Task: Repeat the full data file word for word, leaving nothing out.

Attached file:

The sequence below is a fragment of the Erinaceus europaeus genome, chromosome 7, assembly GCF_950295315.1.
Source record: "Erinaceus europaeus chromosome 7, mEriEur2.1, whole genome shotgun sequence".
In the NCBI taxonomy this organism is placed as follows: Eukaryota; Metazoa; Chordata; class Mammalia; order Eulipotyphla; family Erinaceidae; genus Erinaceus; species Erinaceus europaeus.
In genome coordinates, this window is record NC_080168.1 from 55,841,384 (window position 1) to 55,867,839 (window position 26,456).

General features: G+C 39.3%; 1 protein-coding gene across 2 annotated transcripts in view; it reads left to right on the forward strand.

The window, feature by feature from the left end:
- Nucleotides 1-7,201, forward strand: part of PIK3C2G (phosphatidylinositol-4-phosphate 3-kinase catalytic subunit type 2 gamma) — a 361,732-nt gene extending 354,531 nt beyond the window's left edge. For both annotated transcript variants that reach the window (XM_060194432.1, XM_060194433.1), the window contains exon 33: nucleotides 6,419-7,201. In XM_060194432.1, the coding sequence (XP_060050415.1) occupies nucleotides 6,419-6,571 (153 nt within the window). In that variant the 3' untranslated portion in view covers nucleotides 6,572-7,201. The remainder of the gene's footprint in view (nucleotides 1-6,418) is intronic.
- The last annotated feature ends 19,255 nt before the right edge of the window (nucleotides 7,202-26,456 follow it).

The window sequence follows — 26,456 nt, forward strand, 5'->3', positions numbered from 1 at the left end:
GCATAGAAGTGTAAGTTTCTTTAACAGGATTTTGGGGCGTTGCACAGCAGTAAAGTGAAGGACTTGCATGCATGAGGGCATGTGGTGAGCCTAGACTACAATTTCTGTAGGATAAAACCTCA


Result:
The sequence below is a fragment of the Erinaceus europaeus genome, chromosome 7, assembly GCF_950295315.1.
Source record: "Erinaceus europaeus chromosome 7, mEriEur2.1, whole genome shotgun sequence".
In the NCBI taxonomy this organism is placed as follows: Eukaryota; Metazoa; Chordata; class Mammalia; order Eulipotyphla; family Erinaceidae; genus Erinaceus; species Erinaceus europaeus.
In genome coordinates, this window is record NC_080168.1 from 55,841,384 (window position 1) to 55,867,839 (window position 26,456).

General features: G+C 39.3%; 1 protein-coding gene across 2 annotated transcripts in view; it reads left to right on the forward strand.

The window, feature by feature from the left end:
- Nucleotides 1-7,201, forward strand: part of PIK3C2G (phosphatidylinositol-4-phosphate 3-kinase catalytic subunit type 2 gamma) — a 361,732-nt gene extending 354,531 nt beyond the window's left edge. For both annotated transcript variants that reach the window (XM_060194432.1, XM_060194433.1), the window contains exon 33: nucleotides 6,419-7,201. In XM_060194432.1, the coding sequence (XP_060050415.1) occupies nucleotides 6,419-6,571 (153 nt within the window). In that variant the 3' untranslated portion in view covers nucleotides 6,572-7,201. The remainder of the gene's footprint in view (nucleotides 1-6,418) is intronic.
- The last annotated feature ends 19,255 nt before the right edge of the window (nucleotides 7,202-26,456 follow it).

The window sequence follows — 26,456 nt, forward strand, 5'->3', positions numbered from 1 at the left end:
GCATAGAAGTGTAAGTTTCTTTAACAGGATTTTGGGGCGTTGCACAGCAGTAAAGTGAAGGACTTGCATGCATGAGGGCATGTGGTGAGCCTAGACTACAATTTCTGTAGGATAAAACCTCA